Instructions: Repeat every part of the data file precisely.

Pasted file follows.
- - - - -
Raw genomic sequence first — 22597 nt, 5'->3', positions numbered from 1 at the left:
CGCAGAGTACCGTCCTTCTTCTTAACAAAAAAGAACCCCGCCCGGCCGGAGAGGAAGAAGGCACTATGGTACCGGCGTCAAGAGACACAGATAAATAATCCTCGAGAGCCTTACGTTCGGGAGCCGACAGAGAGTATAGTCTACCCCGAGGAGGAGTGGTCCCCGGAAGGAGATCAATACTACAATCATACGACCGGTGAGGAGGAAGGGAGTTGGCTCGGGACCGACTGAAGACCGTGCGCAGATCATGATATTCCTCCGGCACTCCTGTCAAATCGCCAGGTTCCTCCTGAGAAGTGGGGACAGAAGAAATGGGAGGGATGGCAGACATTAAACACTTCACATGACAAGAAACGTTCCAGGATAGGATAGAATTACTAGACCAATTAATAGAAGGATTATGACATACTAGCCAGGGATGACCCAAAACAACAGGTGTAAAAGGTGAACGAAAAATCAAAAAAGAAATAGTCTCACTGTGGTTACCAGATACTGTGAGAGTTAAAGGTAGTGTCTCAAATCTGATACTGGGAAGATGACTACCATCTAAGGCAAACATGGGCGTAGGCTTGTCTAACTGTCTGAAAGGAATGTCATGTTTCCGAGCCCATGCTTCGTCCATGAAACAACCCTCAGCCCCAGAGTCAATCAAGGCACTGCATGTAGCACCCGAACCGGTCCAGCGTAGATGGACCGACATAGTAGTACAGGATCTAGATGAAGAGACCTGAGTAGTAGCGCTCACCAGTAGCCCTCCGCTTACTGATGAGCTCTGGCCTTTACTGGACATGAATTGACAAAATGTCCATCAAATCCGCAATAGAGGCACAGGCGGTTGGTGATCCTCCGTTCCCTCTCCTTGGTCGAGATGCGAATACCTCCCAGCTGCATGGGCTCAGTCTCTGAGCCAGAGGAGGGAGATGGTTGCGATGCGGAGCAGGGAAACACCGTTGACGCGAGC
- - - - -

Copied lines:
Raw genomic sequence first — 22597 nt, 5'->3', positions numbered from 1 at the left:
CGCAGAGTACCGTCCTTCTTCTTAACAAAAAAGAACCCCGCCCGGCCGGAGAGGAAGAAGGCACTATGGTACCGGCGTCAAGAGACACAGATAAATAATCCTCGAGAGCCTTACGTTCGGGAGCCGACAGAGAGTATAGTCTACCCCGAGGAGGAGTGGTCCCCGGAAGGAGATCAATACTACAATCATACGACCGGTGAGGAGGAAGGGAGTTGGCTCGGGACCGACTGAAGACCGTGCGCAGATCATGATATTCCTCCGGCACTCCTGTCAAATCGCCAGGTTCCTCCTGAGAAGTGGGGACAGAAGAAATGGGAGGGATGGCAGACATTAAACACTTCACATGACAAGAAACGTTCCAGGATAGGATAGAATTACTAGACCAATTAATAGAAGGATTATGACATACTAGCCAGGGATGACCCAAAACAACAGGTGTAAAAGGTGAACGAAAAATCAAAAAAGAAATAGTCTCACTGTGGTTACCAGATACTGTGAGAGTTAAAGGTAGTGTCTCAAATCTGATACTGGGAAGATGACTACCATCTAAGGCAAACATGGGCGTAGGCTTGTCTAACTGTCTGAAAGGAATGTCATGTTTCCGAGCCCATGCTTCGTCCATGAAACAACCCTCAGCCCCAGAGTCAATCAAGGCACTGCATGTAGCACCCGAACCGGTCCAGCGTAGATGGACCGACATAGTAGTACAGGATCTAGATGAAGAGACCTGAGTAGTAGCGCTCACCAGTAGCCCTCCGCTTACTGATGAGCTCTGGCCTTTACTGGACATGAATTGACAAAATGTCCATCAAATCCGCAATAGAGGCACAGGCGGTTGGTGATCCTCCGTTCCCTCTCCTTGGTCGAGATGCGAATACCTCCCAGCTGCATGGGCTCAGTCTCTGAGCCAGAGGAGGGAGATGGTTGCGATGCGGAGCAGGGAAACACCGTTGACGCGAGC